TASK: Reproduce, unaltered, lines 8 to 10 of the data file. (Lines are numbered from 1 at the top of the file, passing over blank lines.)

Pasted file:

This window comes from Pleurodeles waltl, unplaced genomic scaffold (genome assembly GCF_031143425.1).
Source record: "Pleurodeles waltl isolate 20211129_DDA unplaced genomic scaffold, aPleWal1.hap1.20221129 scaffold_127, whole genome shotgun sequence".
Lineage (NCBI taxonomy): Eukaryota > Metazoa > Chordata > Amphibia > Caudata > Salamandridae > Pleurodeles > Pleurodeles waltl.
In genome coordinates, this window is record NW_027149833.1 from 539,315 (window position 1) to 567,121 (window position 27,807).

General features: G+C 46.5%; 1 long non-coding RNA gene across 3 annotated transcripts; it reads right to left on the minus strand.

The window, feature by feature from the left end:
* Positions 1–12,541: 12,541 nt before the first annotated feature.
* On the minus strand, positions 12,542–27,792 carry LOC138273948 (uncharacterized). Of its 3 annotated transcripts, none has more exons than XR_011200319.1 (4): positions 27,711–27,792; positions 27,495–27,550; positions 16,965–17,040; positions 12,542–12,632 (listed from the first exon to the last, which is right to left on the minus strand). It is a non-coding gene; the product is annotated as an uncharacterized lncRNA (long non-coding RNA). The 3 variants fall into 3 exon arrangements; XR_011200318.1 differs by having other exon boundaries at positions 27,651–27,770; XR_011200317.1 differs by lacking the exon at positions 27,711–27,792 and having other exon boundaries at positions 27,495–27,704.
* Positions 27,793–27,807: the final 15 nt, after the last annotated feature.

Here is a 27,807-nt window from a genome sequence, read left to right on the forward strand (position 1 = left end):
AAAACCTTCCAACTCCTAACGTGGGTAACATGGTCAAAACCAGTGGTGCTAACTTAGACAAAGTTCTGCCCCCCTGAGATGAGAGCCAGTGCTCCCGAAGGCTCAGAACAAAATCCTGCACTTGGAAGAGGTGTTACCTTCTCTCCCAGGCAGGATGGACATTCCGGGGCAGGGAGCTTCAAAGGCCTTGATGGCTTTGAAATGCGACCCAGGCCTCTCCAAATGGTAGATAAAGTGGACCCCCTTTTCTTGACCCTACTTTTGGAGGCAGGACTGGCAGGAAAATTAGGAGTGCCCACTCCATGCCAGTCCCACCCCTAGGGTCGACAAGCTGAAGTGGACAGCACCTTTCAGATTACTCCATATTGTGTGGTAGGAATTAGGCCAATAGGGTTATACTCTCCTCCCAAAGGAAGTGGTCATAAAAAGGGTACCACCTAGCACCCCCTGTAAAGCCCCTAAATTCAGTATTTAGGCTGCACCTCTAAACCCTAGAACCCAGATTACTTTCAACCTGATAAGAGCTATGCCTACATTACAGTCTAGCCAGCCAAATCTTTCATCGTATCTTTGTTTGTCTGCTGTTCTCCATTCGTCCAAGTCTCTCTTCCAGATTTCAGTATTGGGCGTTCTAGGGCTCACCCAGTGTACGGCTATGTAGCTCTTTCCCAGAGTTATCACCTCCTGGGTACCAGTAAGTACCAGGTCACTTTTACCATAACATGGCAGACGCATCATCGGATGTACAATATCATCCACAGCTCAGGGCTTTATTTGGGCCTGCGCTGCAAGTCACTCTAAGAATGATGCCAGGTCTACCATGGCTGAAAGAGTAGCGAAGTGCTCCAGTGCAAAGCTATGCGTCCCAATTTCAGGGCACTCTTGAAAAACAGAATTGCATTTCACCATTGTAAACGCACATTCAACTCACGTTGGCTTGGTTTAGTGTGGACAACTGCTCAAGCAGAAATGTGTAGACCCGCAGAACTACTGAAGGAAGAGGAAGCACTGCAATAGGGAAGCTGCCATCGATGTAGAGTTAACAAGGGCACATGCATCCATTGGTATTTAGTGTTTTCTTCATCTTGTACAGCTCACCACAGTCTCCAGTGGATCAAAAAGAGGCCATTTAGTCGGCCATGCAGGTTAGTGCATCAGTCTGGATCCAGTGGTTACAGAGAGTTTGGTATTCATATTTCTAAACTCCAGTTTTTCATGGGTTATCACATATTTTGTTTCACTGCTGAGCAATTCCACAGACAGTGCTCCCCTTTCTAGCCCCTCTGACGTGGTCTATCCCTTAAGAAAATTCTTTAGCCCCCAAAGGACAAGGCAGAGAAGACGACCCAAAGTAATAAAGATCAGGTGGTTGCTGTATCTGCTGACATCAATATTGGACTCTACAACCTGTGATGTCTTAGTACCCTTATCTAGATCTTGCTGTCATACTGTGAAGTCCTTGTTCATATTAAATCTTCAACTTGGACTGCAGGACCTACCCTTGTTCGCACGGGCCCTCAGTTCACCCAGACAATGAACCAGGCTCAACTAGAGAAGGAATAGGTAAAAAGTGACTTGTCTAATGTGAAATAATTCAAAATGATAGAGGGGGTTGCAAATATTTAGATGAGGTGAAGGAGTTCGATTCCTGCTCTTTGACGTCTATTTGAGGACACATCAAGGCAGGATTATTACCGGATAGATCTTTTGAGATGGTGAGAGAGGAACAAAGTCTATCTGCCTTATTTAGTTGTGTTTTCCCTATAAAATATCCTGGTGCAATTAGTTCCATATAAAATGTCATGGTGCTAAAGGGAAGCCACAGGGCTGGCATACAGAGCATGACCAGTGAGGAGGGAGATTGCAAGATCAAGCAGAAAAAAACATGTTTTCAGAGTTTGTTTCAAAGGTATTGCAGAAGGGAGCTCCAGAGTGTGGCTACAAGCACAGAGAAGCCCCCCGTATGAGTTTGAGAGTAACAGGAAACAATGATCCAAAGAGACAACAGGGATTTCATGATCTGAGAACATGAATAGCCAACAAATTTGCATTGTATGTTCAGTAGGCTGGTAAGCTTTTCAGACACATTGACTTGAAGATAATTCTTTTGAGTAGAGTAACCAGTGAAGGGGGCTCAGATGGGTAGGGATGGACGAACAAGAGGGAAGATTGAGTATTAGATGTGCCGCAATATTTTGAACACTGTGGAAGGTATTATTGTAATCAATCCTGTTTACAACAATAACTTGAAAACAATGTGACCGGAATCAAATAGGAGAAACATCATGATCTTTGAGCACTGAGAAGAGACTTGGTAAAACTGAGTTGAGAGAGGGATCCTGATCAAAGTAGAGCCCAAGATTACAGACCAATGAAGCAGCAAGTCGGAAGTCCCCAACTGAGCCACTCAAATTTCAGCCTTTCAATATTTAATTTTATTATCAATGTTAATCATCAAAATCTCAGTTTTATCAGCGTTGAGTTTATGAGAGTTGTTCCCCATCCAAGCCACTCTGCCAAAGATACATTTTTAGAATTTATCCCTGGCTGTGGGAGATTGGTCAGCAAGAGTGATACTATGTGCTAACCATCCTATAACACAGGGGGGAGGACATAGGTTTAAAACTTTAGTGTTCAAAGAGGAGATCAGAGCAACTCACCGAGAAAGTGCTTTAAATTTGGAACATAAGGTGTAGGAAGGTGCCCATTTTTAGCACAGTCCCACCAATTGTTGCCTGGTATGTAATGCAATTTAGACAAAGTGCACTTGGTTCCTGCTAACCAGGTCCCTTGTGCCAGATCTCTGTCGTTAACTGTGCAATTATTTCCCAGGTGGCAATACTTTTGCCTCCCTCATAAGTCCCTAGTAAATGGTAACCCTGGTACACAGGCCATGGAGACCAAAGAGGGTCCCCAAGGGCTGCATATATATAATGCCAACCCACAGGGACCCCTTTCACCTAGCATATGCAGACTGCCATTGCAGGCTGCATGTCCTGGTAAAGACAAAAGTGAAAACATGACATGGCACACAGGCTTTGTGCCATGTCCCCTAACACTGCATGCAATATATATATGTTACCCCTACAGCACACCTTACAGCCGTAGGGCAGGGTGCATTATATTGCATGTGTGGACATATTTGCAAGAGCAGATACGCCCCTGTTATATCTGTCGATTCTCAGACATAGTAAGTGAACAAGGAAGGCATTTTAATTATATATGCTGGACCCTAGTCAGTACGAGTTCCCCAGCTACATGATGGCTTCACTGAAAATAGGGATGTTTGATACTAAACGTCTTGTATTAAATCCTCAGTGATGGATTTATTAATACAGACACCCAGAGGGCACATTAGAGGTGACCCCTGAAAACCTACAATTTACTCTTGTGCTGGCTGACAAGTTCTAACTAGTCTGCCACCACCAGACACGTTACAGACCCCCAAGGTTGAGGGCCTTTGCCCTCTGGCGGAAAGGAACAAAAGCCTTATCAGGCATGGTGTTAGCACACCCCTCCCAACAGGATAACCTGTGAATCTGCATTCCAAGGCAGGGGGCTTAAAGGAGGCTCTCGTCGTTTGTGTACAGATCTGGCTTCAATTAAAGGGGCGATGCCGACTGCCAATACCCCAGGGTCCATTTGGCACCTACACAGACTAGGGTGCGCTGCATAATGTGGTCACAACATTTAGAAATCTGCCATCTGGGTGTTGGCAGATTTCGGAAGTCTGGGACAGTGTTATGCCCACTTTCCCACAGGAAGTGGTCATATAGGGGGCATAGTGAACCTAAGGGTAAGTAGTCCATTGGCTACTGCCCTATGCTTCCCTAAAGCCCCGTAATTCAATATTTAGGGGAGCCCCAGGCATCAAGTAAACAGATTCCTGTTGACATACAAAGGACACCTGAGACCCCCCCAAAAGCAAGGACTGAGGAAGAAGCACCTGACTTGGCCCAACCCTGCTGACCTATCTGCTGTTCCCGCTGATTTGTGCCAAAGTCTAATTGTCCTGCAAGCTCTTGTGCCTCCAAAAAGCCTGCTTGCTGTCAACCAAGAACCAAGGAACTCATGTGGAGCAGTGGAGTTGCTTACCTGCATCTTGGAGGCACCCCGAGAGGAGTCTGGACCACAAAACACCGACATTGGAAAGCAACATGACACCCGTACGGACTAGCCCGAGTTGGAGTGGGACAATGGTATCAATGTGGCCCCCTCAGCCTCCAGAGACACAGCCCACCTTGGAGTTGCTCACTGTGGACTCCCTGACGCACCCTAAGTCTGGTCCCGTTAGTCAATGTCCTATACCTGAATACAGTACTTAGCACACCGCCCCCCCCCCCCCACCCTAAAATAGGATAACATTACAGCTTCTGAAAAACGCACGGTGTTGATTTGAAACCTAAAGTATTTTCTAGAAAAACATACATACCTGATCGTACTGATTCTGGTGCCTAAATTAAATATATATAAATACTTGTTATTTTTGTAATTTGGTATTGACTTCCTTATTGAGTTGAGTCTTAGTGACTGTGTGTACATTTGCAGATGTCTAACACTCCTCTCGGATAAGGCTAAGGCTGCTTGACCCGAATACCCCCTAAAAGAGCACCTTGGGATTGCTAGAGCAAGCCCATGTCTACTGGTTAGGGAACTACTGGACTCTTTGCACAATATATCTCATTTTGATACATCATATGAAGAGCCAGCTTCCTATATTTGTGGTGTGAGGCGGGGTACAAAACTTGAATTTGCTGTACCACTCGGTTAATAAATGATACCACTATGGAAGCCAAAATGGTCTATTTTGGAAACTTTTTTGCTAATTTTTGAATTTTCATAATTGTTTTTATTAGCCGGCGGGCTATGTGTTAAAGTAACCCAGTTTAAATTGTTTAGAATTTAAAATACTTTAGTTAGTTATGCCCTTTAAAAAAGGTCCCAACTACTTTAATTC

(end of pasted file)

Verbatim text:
* On the minus strand, positions 12,542–27,792 carry LOC138273948 (uncharacterized). Of its 3 annotated transcripts, none has more exons than XR_011200319.1 (4): positions 27,711–27,792; positions 27,495–27,550; positions 16,965–17,040; positions 12,542–12,632 (listed from the first exon to the last, which is right to left on the minus strand). It is a non-coding gene; the product is annotated as an uncharacterized lncRNA (long non-coding RNA). The 3 variants fall into 3 exon arrangements; XR_011200318.1 differs by having other exon boundaries at positions 27,651–27,770; XR_011200317.1 differs by lacking the exon at positions 27,711–27,792 and having other exon boundaries at positions 27,495–27,704.
* Positions 27,793–27,807: the final 15 nt, after the last annotated feature.

Here is a 27,807-nt window from a genome sequence, read left to right on the forward strand (position 1 = left end):